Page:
Quality Assurance testing is the final step before releasing a product or service to the end-customer. This is the most responsible stage of polishing all imperfections to present something you proud of and can put your name on. Much like working on the compliment of the chef, where the meal has to be close to perfection to impress the audience, QA website testing embodies the same process to amend a software for users.
What is QA Testing?
Quality assurance is real work on quality. QA team is responsible for navigating the development process and prevention of potential issues and bugs. In case something goes wrong, this is what software testing for. QA team works on the identification of bugs, of course, if there are any and reports about the general usability of a software.
If you plan on launching your software or doing it, you should have a clear picture of how website QA and testing work. After all, it defines the level of user experience (UX) and whether a user returns to your website again or chooses a competitor.
How does it work?
Why would a young entrepreneur that gathers a team to develop and launch a service or product would spend resources on a QA team? The first thing to keep in mind is that every team (developers, designers, marketers) have their scope of tasks and focus only on them. The second important detail is the team of developers may not even notice issues that could be obvious for a QA team. The ability to see the same thing under another angle benefits the whole process, especially when it comes to software development. In the end, it is better to prevent potential defects rather than deal with them after the official launch.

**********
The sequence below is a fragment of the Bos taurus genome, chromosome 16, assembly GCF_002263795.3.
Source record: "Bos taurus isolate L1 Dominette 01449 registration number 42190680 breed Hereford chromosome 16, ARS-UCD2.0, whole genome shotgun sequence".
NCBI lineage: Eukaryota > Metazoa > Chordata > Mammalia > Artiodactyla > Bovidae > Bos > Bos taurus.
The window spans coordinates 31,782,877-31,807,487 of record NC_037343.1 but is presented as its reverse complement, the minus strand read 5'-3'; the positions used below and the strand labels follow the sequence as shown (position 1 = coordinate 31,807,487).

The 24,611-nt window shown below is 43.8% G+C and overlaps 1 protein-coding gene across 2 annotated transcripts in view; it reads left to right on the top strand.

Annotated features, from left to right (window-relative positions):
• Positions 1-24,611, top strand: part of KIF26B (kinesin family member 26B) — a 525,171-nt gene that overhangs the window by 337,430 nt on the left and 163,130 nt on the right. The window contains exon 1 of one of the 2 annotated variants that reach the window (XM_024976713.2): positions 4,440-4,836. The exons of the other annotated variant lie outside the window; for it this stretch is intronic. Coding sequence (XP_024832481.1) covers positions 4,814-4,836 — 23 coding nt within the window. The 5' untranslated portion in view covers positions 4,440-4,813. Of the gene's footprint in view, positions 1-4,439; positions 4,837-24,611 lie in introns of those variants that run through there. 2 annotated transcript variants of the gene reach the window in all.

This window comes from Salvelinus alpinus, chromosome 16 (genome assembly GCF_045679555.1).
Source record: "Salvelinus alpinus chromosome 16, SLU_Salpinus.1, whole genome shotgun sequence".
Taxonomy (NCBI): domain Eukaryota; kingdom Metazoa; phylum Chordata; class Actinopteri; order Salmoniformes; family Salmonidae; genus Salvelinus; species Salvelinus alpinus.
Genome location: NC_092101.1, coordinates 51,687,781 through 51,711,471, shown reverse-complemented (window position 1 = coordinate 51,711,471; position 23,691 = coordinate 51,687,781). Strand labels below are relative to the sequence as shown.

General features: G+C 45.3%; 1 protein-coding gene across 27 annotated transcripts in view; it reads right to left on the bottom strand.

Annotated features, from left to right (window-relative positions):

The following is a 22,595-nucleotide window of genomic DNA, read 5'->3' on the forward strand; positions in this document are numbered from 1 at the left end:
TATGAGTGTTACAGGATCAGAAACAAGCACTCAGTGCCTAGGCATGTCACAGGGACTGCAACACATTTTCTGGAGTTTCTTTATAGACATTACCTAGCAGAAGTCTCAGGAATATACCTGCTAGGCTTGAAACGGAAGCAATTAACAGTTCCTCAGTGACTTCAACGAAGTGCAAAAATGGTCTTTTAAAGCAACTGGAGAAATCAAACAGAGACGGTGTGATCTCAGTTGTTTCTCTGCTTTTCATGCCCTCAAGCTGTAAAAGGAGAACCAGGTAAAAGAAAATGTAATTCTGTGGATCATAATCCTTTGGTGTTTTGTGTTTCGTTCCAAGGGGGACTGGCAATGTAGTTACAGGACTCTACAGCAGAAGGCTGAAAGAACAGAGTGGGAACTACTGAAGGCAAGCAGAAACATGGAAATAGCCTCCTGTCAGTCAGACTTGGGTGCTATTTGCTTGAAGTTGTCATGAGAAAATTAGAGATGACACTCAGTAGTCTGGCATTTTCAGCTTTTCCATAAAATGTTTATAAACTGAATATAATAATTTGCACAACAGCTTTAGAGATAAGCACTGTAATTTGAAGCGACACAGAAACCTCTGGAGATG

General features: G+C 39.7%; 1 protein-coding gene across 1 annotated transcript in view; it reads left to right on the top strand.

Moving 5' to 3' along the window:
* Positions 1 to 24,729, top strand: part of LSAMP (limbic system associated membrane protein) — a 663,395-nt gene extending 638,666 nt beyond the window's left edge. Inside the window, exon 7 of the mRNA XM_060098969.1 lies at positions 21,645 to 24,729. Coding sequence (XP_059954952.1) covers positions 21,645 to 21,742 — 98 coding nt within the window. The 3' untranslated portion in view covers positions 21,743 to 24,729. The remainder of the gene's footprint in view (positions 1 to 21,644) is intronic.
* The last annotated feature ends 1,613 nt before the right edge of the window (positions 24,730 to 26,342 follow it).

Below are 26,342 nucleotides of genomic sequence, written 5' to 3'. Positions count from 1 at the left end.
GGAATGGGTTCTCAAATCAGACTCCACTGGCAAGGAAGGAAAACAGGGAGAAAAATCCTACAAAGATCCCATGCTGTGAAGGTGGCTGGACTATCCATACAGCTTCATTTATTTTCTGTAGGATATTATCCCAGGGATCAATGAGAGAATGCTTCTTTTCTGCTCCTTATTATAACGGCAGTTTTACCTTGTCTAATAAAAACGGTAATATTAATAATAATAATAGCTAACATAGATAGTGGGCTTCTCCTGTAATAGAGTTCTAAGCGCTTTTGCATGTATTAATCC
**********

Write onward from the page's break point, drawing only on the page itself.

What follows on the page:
To say it plainly, any time you entrust testing to someone who has been working on creating the software, you can’t rely on them to assess the software. Tunnel vision is real, and even the most dedicated developer, manager, and designer will likely make the mistake of not noticing a glaring error in their creation.
However, even a junior software tester will notice discrepancies between design mockups and the final UI of a completed product. Someone whose job is to see mistakes is going to have systems and workflows they follow to ensure a project’s quality. The most basic of these is the PDCA cycle, or simply Plan-Do-Check-Act, where
➢ Plan — stands for planning the process and analyzing results
➢ Do — refers to following the plan
➢ Check — implies to careful monitoring of the process
➢ Act — means taking necessary actions to improve the process
These basic steps are only good if you’re on the lookout for basic mistakes. However, proper testing requires a much deeper understanding of the software, what it’s expected to do, and how it’s expected to work.